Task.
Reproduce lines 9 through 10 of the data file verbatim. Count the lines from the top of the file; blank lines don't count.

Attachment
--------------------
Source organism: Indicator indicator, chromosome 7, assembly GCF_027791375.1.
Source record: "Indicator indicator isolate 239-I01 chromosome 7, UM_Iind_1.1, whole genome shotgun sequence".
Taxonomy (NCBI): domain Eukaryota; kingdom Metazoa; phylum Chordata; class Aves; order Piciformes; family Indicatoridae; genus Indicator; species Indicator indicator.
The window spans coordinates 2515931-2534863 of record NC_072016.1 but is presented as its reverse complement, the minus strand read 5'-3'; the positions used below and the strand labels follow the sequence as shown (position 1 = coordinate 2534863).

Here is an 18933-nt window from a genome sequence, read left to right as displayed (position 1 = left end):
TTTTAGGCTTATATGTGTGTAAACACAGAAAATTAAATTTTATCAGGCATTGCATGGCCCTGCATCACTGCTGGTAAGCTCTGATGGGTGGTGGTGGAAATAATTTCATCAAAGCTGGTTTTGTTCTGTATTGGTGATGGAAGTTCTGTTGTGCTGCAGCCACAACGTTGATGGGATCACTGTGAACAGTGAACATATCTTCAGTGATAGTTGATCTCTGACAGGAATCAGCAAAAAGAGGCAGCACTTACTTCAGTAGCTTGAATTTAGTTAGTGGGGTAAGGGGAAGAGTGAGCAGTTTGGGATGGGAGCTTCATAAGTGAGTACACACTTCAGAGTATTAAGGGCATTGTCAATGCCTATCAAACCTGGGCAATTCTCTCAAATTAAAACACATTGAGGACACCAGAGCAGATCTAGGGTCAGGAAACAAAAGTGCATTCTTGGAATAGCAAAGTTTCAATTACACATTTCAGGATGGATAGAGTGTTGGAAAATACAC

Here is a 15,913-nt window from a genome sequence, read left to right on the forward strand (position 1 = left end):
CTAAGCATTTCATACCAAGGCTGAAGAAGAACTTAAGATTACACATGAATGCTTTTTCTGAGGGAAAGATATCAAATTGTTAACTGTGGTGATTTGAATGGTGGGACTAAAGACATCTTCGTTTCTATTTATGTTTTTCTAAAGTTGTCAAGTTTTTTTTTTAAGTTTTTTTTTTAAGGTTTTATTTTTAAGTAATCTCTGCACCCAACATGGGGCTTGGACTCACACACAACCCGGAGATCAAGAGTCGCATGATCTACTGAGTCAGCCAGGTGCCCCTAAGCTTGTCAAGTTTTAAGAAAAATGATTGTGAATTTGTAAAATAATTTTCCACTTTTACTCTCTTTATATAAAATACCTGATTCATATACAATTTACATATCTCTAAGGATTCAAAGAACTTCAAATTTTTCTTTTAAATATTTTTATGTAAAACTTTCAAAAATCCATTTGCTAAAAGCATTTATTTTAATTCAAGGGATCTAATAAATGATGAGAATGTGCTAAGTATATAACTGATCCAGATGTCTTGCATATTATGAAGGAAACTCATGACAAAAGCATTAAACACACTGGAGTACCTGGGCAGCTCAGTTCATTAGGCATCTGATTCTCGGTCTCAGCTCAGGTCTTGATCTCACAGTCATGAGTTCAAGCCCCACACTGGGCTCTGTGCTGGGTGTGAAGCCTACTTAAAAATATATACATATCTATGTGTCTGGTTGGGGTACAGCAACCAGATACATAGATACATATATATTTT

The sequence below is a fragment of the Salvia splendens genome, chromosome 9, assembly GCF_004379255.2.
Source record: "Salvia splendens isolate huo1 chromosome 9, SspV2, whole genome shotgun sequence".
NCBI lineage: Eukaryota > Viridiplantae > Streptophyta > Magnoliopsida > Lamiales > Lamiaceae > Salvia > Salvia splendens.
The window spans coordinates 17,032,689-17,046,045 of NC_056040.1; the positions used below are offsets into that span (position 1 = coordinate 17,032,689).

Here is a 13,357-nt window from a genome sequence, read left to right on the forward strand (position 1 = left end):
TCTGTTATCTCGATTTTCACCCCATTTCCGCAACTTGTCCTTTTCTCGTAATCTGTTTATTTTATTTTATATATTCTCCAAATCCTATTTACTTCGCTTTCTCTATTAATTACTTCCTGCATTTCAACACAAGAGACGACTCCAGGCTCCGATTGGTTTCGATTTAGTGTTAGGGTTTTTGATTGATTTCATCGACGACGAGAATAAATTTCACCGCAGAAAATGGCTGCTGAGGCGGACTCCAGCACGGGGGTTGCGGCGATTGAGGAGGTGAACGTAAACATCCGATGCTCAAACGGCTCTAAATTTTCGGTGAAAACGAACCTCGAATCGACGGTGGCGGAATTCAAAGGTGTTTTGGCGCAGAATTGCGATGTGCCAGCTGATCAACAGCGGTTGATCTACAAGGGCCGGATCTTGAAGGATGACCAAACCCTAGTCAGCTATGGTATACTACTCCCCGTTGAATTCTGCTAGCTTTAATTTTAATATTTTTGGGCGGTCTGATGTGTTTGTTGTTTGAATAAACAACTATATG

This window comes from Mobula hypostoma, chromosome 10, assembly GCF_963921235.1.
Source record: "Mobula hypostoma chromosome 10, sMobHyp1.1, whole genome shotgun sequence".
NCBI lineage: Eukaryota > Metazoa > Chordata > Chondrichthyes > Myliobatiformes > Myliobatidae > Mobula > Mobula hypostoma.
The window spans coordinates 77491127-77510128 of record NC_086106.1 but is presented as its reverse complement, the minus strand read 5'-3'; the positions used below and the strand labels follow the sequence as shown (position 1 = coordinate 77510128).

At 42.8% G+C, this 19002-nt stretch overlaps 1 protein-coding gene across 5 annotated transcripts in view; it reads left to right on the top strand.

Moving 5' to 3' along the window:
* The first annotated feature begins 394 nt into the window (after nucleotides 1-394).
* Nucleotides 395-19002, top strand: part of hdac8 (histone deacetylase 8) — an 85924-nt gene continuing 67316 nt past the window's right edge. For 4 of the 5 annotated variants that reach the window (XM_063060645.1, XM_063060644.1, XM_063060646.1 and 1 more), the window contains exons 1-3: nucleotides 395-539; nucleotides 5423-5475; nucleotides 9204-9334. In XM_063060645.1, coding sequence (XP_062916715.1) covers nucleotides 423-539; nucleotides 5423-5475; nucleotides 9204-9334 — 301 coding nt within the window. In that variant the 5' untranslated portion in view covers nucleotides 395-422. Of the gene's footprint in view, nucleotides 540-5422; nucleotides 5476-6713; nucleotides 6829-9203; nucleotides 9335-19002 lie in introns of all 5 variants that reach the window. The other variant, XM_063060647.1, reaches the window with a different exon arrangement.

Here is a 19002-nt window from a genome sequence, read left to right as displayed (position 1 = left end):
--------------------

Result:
The sequence below is a fragment of the Salvia splendens genome, chromosome 9, assembly GCF_004379255.2.
Source record: "Salvia splendens isolate huo1 chromosome 9, SspV2, whole genome shotgun sequence".